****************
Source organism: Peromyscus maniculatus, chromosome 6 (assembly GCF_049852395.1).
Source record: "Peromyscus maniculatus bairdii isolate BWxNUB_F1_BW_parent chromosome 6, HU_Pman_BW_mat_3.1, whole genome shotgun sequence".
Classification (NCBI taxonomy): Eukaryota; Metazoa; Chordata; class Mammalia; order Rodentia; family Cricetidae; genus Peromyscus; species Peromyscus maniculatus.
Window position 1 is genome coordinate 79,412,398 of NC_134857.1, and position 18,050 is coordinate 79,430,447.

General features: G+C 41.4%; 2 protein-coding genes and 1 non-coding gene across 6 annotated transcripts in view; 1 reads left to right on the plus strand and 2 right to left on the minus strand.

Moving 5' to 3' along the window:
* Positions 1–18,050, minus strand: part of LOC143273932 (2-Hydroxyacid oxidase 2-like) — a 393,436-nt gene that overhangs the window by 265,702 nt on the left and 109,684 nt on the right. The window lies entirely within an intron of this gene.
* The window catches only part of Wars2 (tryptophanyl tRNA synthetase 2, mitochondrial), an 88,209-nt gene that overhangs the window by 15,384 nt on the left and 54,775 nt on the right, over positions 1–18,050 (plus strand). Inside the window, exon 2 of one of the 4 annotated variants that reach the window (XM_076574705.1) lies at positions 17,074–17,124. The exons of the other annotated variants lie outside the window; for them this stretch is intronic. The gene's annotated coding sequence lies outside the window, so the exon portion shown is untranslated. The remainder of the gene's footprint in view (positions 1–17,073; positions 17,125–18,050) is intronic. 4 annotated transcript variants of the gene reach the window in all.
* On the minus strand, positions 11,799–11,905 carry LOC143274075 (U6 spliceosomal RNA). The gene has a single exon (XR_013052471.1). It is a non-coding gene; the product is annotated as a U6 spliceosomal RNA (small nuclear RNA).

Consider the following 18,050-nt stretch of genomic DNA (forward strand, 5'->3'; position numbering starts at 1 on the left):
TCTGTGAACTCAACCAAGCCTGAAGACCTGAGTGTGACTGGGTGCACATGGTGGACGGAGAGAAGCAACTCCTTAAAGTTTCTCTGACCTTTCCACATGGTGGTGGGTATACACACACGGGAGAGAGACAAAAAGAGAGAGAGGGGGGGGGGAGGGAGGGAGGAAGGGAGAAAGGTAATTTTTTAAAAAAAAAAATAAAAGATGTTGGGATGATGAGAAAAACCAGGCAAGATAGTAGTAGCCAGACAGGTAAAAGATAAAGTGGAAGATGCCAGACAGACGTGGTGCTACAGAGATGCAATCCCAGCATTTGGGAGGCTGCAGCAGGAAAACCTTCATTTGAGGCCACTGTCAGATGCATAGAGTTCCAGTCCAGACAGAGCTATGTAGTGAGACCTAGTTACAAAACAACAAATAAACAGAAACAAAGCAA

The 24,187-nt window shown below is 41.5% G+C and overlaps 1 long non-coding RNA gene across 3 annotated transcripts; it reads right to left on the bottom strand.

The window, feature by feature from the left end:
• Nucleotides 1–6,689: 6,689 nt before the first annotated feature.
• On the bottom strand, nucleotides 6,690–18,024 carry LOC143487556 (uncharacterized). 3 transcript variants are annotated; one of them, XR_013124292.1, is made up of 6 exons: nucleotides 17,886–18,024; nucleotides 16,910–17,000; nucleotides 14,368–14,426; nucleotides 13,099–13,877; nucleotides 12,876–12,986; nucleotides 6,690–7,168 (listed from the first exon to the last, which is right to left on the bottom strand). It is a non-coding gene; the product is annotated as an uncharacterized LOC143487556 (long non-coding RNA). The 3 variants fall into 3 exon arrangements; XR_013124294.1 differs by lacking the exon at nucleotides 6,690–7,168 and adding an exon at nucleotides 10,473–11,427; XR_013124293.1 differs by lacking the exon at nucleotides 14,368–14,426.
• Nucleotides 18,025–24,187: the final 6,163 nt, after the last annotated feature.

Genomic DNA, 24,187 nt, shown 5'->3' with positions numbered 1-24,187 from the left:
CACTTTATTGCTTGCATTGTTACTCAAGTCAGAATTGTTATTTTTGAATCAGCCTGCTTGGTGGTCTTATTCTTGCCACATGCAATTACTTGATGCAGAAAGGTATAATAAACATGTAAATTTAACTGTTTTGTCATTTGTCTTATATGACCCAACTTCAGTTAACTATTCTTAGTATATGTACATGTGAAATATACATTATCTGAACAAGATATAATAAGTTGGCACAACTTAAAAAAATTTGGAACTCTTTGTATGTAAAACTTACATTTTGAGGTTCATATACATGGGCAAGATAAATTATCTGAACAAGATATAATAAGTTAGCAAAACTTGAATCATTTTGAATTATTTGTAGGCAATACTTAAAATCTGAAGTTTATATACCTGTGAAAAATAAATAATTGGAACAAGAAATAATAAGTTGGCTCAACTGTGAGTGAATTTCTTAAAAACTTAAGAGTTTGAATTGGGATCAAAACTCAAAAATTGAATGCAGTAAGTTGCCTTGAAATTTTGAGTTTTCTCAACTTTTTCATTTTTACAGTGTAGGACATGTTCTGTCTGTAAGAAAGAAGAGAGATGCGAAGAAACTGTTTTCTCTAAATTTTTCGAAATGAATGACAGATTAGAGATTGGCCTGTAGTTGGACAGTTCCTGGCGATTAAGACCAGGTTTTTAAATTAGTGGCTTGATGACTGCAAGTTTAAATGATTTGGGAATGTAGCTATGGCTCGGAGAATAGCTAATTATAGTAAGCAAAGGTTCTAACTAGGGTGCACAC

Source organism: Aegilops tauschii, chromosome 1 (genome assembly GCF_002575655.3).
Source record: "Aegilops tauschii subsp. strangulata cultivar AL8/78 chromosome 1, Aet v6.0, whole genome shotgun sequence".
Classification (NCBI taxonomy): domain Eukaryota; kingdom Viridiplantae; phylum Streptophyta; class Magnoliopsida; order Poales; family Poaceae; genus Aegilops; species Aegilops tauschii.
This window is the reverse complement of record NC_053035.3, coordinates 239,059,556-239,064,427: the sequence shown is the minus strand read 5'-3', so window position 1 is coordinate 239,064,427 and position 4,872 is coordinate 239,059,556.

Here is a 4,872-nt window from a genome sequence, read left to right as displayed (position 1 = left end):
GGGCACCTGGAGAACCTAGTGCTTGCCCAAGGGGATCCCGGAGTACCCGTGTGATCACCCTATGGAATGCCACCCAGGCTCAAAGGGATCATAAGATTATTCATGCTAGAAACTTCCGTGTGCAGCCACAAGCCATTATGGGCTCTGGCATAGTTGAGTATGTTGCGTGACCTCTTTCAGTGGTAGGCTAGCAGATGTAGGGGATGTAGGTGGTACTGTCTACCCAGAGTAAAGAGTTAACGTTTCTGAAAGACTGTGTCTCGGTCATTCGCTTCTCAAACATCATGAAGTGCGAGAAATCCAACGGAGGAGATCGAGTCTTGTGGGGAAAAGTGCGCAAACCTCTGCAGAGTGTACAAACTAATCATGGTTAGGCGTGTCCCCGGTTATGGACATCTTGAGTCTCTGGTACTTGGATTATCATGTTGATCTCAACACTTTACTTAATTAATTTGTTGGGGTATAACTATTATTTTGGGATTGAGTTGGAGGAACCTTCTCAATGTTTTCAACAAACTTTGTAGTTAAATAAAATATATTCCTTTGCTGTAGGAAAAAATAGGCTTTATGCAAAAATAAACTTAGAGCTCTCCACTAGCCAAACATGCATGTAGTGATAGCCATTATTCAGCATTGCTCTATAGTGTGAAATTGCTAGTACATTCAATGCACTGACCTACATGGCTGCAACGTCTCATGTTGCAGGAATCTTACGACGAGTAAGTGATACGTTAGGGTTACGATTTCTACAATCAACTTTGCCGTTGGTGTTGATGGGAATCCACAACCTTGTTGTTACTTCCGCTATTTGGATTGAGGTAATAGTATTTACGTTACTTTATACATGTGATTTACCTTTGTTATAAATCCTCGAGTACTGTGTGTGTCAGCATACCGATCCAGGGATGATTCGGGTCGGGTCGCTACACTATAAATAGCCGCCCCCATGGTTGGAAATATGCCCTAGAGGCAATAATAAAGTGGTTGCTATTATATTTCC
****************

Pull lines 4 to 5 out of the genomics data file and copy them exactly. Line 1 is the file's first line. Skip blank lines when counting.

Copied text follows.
Window position 1 is genome coordinate 79,412,398 of NC_134857.1, and position 18,050 is coordinate 79,430,447.

General features: G+C 41.4%; 2 protein-coding genes and 1 non-coding gene across 6 annotated transcripts in view; 1 reads left to right on the plus strand and 2 right to left on the minus strand.